WASHINGTON -- The Obama administration on Wednesday unveiled its controversial regulation that would link some federal funding for teacher preparation programs, in part, to the rate at which their graduates get jobs and how well they perform at the schools where they are hired.
The proposal is aimed at bolstering the quality of American teacher education programs by prodding states to hold the programs more accountable for how well their graduates teach. It also calls for states to collect and publish more robust information about teacher preparation programs with an emphasis on outcomes.
“Teachers too often arrive unprepared to for the realities of the classroom,” Education Secretary Arne Duncan told reporters Tuesday.
“States haven’t taken this responsibility as seriously as they need to,” Duncan said. He noted that over the past 12 years, 34 states had never identified a teacher preparation program as being low-performing.
The regulations would eventually overhaul the way the Education Department doles out roughly $100 million each year in TEACH Grants to aspiring educators who agree to teach at high-need schools after graduation. In the 2014 fiscal year, nearly 34,000 students participated in the program, which provides a maximum grant of $4,000 each year.
Under the proposal, states would be required to evaluate teacher preparation programs based on a combination of factors, including job placement rates and alumni satisfaction surveys. The states would also have to judge programs based on how well graduates perform in their first three years of teaching as measured by “student learning outcomes,” which may include their scores on standardized tests.
Based on those state ratings, the Education Department would award TEACH Grants only to students attending programs deemed “effective” or higher for at least two of the previous three years.
Although states would have to start collecting and publishing some of the new metrics over the next few years, the earliest that low-performing programs would lose access to TEACH Grants is 2020, according to Undersecretary of Education Ted Mitchell. The timeline is aimed at allowing time for states to change their standards, he said.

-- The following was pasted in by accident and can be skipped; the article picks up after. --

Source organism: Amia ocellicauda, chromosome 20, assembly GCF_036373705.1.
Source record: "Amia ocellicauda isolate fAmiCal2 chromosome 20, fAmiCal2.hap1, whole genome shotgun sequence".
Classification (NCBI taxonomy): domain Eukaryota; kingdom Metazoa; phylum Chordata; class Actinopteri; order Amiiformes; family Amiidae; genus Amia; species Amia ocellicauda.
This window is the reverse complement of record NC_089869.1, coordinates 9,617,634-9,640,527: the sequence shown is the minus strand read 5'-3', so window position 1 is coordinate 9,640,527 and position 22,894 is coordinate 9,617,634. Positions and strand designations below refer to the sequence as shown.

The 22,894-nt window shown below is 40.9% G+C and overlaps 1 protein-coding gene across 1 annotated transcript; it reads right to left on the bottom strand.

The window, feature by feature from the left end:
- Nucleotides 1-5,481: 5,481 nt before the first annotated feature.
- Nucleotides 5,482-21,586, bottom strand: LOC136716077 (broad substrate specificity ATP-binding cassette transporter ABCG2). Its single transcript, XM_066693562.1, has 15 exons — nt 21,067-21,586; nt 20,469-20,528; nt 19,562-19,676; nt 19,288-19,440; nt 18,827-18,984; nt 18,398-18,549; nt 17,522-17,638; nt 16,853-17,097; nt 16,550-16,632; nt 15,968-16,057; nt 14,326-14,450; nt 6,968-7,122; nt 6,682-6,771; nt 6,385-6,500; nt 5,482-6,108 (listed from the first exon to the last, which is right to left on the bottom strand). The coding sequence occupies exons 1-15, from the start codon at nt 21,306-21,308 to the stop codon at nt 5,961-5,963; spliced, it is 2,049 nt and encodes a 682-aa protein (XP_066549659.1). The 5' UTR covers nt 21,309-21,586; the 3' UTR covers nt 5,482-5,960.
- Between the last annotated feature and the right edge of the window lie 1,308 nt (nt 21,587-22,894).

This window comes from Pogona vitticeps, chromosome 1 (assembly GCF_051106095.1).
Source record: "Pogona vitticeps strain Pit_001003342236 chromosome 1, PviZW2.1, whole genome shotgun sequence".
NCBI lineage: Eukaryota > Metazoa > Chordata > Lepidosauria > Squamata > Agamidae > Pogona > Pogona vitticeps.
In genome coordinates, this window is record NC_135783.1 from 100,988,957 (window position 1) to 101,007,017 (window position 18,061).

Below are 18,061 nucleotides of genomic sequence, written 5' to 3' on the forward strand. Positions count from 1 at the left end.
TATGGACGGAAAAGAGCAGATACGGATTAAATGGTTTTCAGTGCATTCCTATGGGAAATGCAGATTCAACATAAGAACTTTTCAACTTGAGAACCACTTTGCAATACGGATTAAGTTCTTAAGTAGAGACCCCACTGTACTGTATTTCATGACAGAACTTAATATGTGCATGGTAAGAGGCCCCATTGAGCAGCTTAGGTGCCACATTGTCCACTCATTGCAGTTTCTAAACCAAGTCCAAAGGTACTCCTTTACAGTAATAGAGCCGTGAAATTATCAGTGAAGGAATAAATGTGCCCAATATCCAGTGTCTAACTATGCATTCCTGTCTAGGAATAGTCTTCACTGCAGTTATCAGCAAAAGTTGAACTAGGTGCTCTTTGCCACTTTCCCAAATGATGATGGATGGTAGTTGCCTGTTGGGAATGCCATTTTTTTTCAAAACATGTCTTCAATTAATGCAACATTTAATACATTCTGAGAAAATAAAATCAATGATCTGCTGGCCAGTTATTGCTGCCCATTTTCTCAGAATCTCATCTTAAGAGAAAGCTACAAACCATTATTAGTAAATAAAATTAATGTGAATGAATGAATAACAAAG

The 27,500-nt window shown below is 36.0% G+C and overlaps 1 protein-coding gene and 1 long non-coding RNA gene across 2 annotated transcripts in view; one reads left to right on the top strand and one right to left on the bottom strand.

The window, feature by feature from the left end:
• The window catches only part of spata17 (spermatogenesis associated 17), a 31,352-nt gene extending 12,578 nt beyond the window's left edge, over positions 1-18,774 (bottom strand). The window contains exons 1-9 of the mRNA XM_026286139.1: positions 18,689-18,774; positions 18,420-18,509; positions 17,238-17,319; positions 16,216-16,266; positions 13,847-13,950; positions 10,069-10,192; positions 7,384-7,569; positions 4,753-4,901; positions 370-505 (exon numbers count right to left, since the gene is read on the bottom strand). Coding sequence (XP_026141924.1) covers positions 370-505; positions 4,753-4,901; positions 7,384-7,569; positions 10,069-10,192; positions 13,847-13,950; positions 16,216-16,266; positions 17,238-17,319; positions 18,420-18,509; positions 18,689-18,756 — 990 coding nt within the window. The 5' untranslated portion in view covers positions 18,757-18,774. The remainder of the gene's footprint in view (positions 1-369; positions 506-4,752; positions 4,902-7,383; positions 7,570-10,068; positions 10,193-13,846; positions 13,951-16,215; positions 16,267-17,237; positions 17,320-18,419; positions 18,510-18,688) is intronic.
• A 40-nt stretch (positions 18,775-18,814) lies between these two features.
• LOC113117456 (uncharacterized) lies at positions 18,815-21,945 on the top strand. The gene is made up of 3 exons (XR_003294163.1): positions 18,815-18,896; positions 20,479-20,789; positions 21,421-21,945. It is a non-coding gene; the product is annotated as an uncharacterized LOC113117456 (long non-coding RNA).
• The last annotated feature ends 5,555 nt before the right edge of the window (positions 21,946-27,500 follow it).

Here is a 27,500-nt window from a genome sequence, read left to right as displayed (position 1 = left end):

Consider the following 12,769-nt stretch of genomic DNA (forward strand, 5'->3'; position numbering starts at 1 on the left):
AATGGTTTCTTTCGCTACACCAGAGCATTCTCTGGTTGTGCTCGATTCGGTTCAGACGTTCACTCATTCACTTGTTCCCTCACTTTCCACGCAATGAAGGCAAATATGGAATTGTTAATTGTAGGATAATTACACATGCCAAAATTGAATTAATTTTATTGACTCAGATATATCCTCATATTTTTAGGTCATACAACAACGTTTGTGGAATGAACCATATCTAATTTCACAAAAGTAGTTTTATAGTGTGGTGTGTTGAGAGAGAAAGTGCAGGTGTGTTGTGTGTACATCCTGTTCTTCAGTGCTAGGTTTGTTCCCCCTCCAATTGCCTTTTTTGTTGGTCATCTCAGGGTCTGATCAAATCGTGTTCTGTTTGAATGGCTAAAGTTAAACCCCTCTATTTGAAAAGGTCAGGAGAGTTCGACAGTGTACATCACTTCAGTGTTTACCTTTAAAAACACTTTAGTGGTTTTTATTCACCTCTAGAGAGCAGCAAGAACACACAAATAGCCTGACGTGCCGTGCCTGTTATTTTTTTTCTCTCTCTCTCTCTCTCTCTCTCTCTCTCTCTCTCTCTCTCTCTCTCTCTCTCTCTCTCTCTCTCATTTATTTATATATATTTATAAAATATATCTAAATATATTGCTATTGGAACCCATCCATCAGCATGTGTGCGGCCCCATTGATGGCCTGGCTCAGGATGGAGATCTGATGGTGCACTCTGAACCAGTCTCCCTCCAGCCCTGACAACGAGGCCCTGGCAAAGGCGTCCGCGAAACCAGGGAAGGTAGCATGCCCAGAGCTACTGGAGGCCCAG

The Obama administration announced earlier this year that it planned to move ahead with the controversial regulation after negotiations over the rule broke down in 2012. A major sticking point of the negotiations was the extent to which teacher evaluations based, in part on student test scores, would be used in judging teacher preparation programs.
Randi Weingarten, president of the American Federation of Teachers, on Tuesday criticized the proposal's use of "high-stakes testing" and said it would cut off resources to under-served school districts.
"Teacher preparation programs that send graduates to teach in high-need schools, where research shows the test scores are likely to be lower and the teacher turnover higher, will receive lower ratings and could lose funding," she said in a statement.
Deborah Koolbeck, director of government relations at the American Association of Colleges for Teacher Education, said the group remained concerned that the proposal would be a significant burden on institutions and states, which would need to change the way they collect data on teacher preparation programs, including tracking students across state lines.
“This is federal overreach,” she said.
The group also objects to using employment retention rates as a measure of program quality, she said, noting that a teacher’s desire to leave a school may reflect on problems at the school or other life decisions completely unrelated to his or her preparation.
Proponents of the plan, meanwhile, have said that the regulation is needed both to improve the quality of teacher education and to hold institutions more accountable.
Governor Bill Haslam, Republican of Tennessee, who joined Duncan on a press call announcing the regulations, said he backed the proposal, describing it as a natural evolution from the type of performance-based funding of higher education that he has championed.
“It’s a very logical step to begin doing the same thing with our teacher preparation programs,” he said. “The effort to link effectiveness and particularly to measure things based on outcomes, I think, is 100 percent the right approach.”
The Education Trust, a nonprofit organization that advocates for low-income students, said in a statement that it was pleased that the proposal would cut off federal funding for “the worst of the worst” programs.
“Right now, even the lowest performing programs are able to award TEACH Grants, federal dollars for teacher candidates who commit to teaching in high-need schools,” the group said. “The proposed rules would end this harmful practice.”
The Education Department will over the next two months solicit public comments on its draft proposal, which it plans to finalize by next September.
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